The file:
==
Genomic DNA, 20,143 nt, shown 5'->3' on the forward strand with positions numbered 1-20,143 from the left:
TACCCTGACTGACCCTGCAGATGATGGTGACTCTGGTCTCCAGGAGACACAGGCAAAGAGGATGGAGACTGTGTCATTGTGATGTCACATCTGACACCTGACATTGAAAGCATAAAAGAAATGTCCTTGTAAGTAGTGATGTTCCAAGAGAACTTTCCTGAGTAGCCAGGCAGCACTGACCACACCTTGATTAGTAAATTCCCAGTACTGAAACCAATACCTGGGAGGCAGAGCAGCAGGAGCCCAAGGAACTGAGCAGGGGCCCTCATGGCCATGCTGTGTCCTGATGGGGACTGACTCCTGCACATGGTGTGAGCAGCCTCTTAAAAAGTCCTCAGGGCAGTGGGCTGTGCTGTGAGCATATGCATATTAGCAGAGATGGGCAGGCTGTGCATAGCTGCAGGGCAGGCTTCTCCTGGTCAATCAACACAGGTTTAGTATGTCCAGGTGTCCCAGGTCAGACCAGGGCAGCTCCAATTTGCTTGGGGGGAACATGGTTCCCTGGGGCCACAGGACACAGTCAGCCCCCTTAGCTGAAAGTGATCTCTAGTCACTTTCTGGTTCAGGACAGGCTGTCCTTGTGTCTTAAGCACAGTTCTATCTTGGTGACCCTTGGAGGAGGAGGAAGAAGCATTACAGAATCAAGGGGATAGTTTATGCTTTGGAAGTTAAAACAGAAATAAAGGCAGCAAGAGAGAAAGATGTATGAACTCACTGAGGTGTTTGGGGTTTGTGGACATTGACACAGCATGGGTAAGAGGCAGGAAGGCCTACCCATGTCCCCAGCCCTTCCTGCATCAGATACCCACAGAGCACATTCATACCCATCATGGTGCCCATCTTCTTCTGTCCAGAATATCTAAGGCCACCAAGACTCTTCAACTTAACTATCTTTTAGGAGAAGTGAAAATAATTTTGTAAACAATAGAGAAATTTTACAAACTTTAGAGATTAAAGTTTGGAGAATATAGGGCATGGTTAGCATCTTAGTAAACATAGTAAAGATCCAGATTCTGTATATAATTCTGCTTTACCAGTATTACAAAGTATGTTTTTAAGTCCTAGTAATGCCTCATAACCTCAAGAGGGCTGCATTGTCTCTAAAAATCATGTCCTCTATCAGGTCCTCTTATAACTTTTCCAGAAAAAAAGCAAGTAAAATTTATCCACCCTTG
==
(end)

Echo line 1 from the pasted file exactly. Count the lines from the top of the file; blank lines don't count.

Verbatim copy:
Genomic DNA, 20,143 nt, shown 5'->3' on the forward strand with positions numbered 1-20,143 from the left: